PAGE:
Rubriflordilactones A (1) and B (2) were isolated from the leaves and stems of Schisandra rubriflora in 2006 by Sun.7 Their structure and relative configurations were established on the basis of extensive spectroscopic methods and finally confirmed by single-crystal X-ray diffraction (Fig. 1). The structural features of 1 possess a 5/5/7/6/5/6-fused hexacyclic framework containing seven chiral centers and 2 contains a 5/5/7/6/5/5-fused hexacyclic ring system with eight chiral centers. Both their structures have two oxo-quaternary carbon centers in the AB ring system. In addition, an unusual multisubstituted arene motif was embedded in both hexacyclic frameworks, relatively rare in schinortriterpenoids.2 Preliminary biological assays indicated that compound 1 showed weak anti-HIV-1 activity, and compound 2 exhibited an EC50 value of 9.75 μg mL−1 (SI = 12.39) against HIV-1 replication with low cytotoxicity. Their bioactivities and intriguing molecular architecture have drawn a great amount of attention from the synthetic community. Studies on the total synthesis of rubriflordilactones A and B have been reported by many groups.8 The enantiomer of the original proposed rubriflordilactone A was accomplished by Li's group9 in 2014 and Anderson's group10 in 2015, respectively. Very recently, Li and coworkers completed the total synthesis of rubriflordilactone B, and found the synthetic rubriflordilactone B to be identical to the reported structure of authentic rubriflordilactone B derived from an independent X-ray crystallographic analysis and clearly different from the 1H and 13C NMR spectra of the authentic samples in deuterated chloroform and pyridine. Therefore, with other proofs they speculated that the originally isolated sample of “rubriflordilactone B” was composed of two compounds, named rubriflordilactone B and pseudo-rubriflordilactone B, respectively.11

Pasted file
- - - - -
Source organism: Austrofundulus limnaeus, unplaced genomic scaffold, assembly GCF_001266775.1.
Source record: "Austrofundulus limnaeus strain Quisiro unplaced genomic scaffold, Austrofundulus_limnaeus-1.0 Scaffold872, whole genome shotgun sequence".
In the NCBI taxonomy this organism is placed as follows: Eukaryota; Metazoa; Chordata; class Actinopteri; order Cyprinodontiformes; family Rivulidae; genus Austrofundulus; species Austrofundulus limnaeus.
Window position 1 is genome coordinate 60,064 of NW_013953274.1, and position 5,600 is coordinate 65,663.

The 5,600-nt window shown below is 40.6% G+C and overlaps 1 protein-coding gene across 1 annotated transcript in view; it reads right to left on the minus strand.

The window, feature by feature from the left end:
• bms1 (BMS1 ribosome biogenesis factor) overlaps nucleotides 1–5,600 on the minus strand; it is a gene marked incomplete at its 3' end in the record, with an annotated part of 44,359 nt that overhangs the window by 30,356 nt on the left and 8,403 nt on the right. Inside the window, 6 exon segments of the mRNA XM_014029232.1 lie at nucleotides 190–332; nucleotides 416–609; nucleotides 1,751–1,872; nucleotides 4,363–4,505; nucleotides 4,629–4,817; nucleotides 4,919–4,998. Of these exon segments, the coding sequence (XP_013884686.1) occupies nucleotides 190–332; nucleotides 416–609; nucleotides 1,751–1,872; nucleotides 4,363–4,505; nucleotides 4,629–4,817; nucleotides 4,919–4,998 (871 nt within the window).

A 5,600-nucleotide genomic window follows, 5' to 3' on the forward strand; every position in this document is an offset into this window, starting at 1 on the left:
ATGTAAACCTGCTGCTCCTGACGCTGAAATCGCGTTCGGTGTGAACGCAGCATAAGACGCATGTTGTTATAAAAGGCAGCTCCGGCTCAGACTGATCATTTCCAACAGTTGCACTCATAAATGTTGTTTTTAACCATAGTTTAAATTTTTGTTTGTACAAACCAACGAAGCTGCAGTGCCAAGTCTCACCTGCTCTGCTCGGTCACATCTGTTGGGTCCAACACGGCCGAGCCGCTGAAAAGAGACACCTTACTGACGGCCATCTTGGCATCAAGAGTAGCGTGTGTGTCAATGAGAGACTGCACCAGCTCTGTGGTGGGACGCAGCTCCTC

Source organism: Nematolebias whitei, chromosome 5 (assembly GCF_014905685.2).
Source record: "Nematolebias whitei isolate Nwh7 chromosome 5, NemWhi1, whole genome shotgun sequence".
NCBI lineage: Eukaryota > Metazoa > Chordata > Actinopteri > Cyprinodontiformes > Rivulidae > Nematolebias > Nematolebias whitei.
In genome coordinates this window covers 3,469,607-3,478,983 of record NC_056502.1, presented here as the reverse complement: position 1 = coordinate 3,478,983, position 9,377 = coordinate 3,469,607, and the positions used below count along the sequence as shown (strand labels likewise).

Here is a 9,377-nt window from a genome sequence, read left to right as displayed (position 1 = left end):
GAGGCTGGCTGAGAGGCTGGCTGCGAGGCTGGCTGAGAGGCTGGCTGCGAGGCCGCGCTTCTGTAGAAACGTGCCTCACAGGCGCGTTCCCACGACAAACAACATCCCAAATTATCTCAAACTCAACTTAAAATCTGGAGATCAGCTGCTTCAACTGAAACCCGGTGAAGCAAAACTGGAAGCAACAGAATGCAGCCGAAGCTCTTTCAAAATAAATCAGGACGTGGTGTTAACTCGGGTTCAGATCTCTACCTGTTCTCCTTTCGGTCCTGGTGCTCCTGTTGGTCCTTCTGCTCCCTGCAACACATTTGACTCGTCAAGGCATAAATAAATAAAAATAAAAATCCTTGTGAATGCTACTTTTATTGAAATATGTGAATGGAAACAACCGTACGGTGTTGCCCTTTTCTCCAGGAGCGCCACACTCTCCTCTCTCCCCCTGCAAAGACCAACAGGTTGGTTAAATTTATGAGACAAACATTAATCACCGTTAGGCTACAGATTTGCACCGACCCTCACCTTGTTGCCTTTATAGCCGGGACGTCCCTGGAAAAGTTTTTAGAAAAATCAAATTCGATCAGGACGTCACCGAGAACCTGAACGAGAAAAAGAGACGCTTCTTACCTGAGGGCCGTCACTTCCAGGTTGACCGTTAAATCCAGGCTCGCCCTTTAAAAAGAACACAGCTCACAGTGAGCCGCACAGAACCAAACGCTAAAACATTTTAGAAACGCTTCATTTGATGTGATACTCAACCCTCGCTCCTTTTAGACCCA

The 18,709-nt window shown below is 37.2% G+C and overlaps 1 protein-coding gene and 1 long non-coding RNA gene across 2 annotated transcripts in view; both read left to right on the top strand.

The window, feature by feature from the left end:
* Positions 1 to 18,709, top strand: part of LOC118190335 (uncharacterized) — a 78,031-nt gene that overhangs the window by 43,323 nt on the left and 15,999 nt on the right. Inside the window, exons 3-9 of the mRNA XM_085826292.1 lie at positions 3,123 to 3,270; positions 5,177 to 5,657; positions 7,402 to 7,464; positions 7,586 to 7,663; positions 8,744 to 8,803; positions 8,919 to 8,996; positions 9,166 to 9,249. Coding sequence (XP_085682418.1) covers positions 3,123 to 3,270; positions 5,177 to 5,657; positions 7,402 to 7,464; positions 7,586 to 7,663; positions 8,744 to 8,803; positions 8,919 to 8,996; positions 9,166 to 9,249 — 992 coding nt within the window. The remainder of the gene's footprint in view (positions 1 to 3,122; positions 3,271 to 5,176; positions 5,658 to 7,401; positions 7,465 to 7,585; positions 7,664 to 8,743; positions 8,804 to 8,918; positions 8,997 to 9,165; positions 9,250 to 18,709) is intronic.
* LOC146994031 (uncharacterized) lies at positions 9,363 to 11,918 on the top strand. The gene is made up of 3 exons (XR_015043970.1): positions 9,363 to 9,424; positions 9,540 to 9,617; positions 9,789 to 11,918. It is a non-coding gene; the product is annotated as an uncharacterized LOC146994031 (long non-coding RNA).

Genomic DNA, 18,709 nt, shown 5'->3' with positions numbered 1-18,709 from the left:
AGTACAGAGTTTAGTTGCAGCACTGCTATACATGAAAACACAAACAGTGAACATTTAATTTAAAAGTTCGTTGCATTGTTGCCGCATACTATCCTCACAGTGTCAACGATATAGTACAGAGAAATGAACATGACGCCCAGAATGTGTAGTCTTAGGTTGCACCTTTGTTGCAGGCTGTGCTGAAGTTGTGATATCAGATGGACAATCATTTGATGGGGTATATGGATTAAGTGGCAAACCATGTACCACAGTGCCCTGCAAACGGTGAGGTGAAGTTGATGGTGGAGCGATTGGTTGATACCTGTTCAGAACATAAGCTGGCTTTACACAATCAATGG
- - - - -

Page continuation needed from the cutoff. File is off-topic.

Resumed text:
image file: c6qo00241b-f1.tif
Fig. 1 Structure of rubriflordilactones A and B.

Recently we have developed a convergent synthetic route for the construction of the C-5-epi ABCDE ring system of rubriflordilactone B by using the stereoselective Mukaiyama–Michael reaction and intramolecular [2 + 2 + 2] cycloaddition of triynes.12 There are two challenges to complete the total synthesis of B: construction of the remaining ring system and revising the chirality of C-5. Here, we describe our efforts towards the construction of the remaining ring system and the synthesis of the DEFG-ring of rubriflordilactone B.